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Published January 18, 2000
Volume 8, Number 1



Ernie Hughes:  From All-American to CarrAmerica


By Jay Hipps
Network Editor 



If you ever get a chance to talk to Ernie Hughes for very long, there's a good chance you'll hear the word "character" once or twice. 

Hughes vice president and director of operations for CarrAmerica Realty Corporation knows all about building character. 

Ernie HughesIt started in Boise, Idaho, where he was born and raised. His talent as a high school football player led legendary college coach Ara Parseghian to recruit him to the University of Notre Dame, where he matriculated in 1974. It turned out to be one of the best decisions Hughes ever made. 

"The number one reason I went to Notre Dame was to get an education," Hughes explains. "Ara Parseghian, who was a great mentor of mine, game me the sense that education was number one and football was number two, even though that was one of the greatest institutions in the land for generating a football program." 

Hughes quickly learned that the emphasis on academics wasn't just window dressing to please the parents of potential recruits. 

"We had academic advisors that monitored our daily performance in our classrooms. If we missed a class or were even late for a class, we were reprimanded," he says. "We were taken out of practice and if it continued, he would hold us out of a game. There was no slack for someone who didn't attend class."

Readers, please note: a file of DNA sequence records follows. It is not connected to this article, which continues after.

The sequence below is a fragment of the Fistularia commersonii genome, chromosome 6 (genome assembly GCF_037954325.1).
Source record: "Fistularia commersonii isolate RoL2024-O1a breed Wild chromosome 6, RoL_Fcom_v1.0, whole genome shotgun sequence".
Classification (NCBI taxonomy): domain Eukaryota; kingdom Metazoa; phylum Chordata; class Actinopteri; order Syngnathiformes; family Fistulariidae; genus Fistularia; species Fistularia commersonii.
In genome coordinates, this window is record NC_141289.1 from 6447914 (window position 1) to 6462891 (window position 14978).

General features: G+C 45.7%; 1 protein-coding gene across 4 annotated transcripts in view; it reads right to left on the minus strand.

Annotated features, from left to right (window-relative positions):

It was a far cry from some of today's schools, where athletics has taken priority over education in many instances. 

"More and more of these athletes are thinking that education is second they just want to play in the NFL and all that," Hughes says. "The sad story is that the likelihood that you'll achieve stardom in the NFL or even that you'll get an opportunity to compete at that level is a real long shot." 

His experience at Notre Dame served to illustrate the importance of much more than just excelling at football: He learned the value of leadership and teamwork. 

"I look at the value of an athletic and academic program where the professors, coaches, and senior administration of the university build on the education value of the school and build great people with leadership skills. If they can develop those skills through football, so be it." 

Football was the right avenue for Hughes. An All-American offensive lineman, his Notre Dame teams played in the Orange, Gator, and Cotton bowls. In 1978, his senior year, Notre Dame led by quarterback Joe Montana won the national championship by defeating Texas and Heisman Trophy winner Earl Campbell 38-10 at the Cotton Bowl. 

Hughes was drafted by the Forty Niners out of college after graduating with a bachelor's degree in business administration. In all, he spent eight seasons in the NFL with San Francisco, Washington, and the New York Giants, where he played offensive center with quarterback Phil Simms and Hall of Fame linebacker Lawrence Taylor. 

Through it all, his Notre Dame foundation and the emphasis on more than just football played a key role. 

"Achieving success at different levels of your life, regardless of what you're trying to achieve, is something that no one can ever take away from you," he says. "It was building relationships and establishing a chemistry, and it really allowed you to understand your own abilities and what direction you wanted to go. It was a strengthening experience, internally, and it definitely builds character substantial character."